Whenever you see a team winning the Stanley Cup and you take a look at their roster to see just who helped them reach hockey’s ultimate prize, there’s always one or two players who may not have found the stat sheet too often that helped lead the charge. Would the Bruins have been so successful last spring without the efforts of Daniel Paille on the penalty kill or Chris Kelly stepping up? It’s debatable.
Role players do their part for every team to bring them success and one guy that’s hoping to play that part is Jamal Mayers. Mayers played a tough role for the San Jose Sharks last season, but this year he brings his sandpaper-like game to Chicago with the newly toughened up Blackhawks. For the soon-to-be 37 year-old forward, he’d like to be one of those “missing piece” type players to help bring the Stanley Cup back to Chicago.
“I realize what my role is,” said Mayers, who had 124 penalty minutes in 78 games with the Sharks last season. “I want to create energy, be physical, use my speed and put some pressure on the other team’s defense.
“I like to think I’m a good teammate in the sense that I stick up for guys when it has to happen. It’s a physical sport and you want to allow your skill players to do their work. Sometimes you have to send a message and be physical on the other team’s top players as well.”
Mayers is part of the wave of physical players Bowman stockpiled from the free-agent market — including Daniel Carcillo and Sean O’Donnell — with the GM saying, “When you come to line up against the Blackhawks you know what you’re going to get. We’re going to come to play.”
We’ve talked a lot about Chicago’s rediscovered toughness this offseason. Everyone from Bowman to Patrick Kane have been raving about how tough the team is going to be this season compared to last and that’s all by design. Mayers has been one of those gritty irritating players through his whole career from his days in St. Louis on through stops in Toronto, Calgary, and San Jose. Getting a shot with a team that is certainly going to be one of the best in the Western Conference is something Mayers got used to last season with the Sharks.
With Mayers mixed in with the likes of Carcillo, O’Donnell, and Steve Montador gives Chicago the particular kind of snarl that helps teams in the West when it comes to playoff time. As long as he’s cozy in his role as a third or fourth line guy, the Blackhawks will have all parts of the game there to touch on. One thing’s for sure, as long as the injury bug stays away, Chicago is going to be a major pain to deal with. For Mayers, he’d like to see it all pay off in his first Stanley Cup. At his age, this might be his best chance yet to lift the hardware at season’s end.
Measure of revenge: Kings delay clinching efforts for Flames, Blues
Deep down, the Los Angeles Kings probably realize that their season will end on game 82. Still, they kept their slim playoff hopes alive on Wednesday night … and managed to spite a team they’re growing to hate.
OK, maybe the hate is almost totally focused upon Matthew Tkachuk, yet the disdain for that talented-but-tormenting rookie was palpable.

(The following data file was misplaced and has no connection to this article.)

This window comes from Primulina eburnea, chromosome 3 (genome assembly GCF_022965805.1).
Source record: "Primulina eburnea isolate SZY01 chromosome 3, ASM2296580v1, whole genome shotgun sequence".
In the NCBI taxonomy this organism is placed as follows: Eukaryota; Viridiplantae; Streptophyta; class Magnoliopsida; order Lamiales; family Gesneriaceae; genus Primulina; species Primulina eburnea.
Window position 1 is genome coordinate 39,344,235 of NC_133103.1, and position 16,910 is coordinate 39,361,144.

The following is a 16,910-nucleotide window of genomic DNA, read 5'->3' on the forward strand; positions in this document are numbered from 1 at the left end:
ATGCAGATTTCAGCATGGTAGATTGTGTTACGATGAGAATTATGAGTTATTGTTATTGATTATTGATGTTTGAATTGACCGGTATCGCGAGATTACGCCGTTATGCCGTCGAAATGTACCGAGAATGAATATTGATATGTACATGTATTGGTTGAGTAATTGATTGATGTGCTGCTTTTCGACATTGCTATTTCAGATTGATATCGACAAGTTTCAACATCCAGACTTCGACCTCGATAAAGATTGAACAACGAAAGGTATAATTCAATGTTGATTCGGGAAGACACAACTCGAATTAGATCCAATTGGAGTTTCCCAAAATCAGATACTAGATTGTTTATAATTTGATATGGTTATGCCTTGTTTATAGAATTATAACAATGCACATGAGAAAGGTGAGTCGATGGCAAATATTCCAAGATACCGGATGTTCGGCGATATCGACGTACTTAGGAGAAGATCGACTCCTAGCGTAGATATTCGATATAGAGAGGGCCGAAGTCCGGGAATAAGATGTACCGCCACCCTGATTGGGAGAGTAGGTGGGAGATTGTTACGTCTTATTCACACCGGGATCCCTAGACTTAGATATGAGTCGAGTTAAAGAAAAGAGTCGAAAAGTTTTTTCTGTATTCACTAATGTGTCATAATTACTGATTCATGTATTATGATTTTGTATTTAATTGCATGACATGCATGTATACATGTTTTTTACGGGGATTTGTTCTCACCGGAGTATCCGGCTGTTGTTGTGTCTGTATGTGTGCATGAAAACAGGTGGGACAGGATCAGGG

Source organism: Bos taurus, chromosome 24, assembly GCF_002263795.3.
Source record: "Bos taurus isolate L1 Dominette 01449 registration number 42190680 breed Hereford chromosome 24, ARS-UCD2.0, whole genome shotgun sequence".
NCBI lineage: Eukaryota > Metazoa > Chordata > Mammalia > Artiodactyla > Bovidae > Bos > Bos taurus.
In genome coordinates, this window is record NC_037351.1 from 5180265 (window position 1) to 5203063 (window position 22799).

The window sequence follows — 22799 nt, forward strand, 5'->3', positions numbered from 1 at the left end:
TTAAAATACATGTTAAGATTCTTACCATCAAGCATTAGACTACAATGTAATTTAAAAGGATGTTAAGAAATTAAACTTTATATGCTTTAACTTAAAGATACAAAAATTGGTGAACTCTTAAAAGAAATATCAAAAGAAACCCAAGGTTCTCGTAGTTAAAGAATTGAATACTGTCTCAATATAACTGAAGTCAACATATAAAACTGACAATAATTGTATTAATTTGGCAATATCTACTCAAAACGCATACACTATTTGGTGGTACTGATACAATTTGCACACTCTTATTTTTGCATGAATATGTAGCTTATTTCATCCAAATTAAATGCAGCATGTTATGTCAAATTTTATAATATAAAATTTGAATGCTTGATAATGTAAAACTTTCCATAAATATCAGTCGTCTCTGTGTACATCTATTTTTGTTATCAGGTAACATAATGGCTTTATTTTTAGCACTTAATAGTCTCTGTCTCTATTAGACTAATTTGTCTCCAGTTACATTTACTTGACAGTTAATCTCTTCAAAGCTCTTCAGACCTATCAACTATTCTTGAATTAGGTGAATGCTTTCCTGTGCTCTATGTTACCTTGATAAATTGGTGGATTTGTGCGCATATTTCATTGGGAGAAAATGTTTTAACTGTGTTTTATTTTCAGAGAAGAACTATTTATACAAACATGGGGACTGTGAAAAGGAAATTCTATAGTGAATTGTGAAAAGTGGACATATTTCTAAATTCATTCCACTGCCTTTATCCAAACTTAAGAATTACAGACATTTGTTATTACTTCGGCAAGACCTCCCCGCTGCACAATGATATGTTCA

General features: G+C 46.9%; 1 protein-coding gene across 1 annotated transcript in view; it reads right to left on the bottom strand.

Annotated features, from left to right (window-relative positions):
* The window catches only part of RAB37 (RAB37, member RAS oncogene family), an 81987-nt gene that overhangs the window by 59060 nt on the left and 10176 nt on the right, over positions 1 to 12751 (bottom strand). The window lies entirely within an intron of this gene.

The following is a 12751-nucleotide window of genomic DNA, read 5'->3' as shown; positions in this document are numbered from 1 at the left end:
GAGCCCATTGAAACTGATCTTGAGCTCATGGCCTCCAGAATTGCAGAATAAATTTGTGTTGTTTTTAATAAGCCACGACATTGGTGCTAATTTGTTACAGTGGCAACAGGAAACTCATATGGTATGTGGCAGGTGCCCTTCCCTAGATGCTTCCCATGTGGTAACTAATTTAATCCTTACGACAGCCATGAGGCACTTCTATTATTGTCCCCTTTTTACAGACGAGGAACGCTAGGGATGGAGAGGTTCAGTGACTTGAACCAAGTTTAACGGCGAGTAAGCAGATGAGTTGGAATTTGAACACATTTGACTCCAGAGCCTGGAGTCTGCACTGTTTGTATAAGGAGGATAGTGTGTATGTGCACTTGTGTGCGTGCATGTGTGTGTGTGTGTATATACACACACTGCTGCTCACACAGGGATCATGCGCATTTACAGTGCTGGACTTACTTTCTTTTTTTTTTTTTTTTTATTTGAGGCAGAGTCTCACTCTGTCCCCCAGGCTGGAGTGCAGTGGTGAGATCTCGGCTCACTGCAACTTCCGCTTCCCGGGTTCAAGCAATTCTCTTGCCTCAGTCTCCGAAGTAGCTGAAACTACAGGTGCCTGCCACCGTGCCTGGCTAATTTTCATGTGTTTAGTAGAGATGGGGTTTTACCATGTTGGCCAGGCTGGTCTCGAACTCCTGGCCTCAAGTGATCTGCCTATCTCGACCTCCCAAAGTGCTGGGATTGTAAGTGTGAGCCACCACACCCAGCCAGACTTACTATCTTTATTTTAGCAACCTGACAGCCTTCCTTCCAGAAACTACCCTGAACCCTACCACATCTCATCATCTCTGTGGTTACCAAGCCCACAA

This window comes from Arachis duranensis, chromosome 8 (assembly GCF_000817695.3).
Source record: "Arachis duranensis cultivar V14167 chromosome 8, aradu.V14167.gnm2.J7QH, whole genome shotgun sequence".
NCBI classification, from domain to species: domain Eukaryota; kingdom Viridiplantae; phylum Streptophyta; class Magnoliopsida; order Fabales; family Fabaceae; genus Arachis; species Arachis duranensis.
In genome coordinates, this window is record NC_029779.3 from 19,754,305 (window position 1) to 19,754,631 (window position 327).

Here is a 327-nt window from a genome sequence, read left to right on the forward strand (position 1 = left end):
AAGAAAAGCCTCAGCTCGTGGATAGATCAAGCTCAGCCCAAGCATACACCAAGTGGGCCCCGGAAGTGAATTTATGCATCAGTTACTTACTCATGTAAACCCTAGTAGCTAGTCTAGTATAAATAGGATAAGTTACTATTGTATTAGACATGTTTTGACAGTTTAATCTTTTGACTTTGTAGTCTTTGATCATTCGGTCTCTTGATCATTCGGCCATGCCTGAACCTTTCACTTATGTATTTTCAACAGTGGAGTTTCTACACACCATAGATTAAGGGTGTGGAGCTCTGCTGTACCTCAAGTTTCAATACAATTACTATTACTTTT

It didn’t feel like the Kings exacted physical revenge on Tkachuk, but beating his team 4-1 ranked as classic scoreboard vengeance. With that, the Calgary Flames (and by extension the St. Louis Blues) will need to wait to clinch a playoff berth.
Now, as much as tonight was about Tkachuk, the focus was also on a pugnacious player who once dazzled for the Flames: Jarome Iginla.
In what might be Iginla’s final visit to Calgary – at least as an active NHL player – he was one of the best players on the ice. His fitting curtain call included a “Gordie Howe hat trick” with a spirited fight, an assist and a goal.
It’s official: the NHL will hold preseason games in China before next season.
The league made the announcement on Wednesday night: the Los Angeles Kings and Vancouver Canucks will play two exhibitions: one on Sept. 21 (Shanghai) and Sept. 23 (Beijing). How cool is that?
“It is a privilege and an honor for the L.A. Kings to represent the National Hockey League in China as part of these two games against the Vancouver Canucks,” Kings president Luc Robitaille said. “Growing the game of hockey is something we take great pride in and it is a big priority for our hockey club and AEG as a whole. This will be a once-in-a-lifetime experience for our players and our staff, and we are looking forward to the games taking place in two tremendous facilities in two remarkable cities.”
Blame it on injuries if you want, or emphasize the Chicago Blackhawks’ overall hot finish to the season. Either way, Chicago scorched the Pittsburgh Penguins by a score of 5-1, a contest that felt more or less over by the time the first period ended 4-0 in the Blackhawks’ favor.
The Blackhawks scored by committee on Wednesday, with Artemi Panarin (goal, assist) and Patrick Kane (two assists) being the headliners. Meanwhile, former Penguin Marian Hossa has quietly climbed to 25 goals on the season.
Meanwhile, the Penguins limped through this one and have now lost four consecutive games.
With this result, the Blackhawks look like close to a lock to win the Central Division title. Meanwhile, the Metro crown is virtually unthinkable for Pittsburgh, and the Penguins might also need to accept the likelihood that they may not enjoy home-ice advantage in the first round.
They’d probably accept that more easily if they can get healthier and get back on track. Wednesday was a little worrisome in those regards.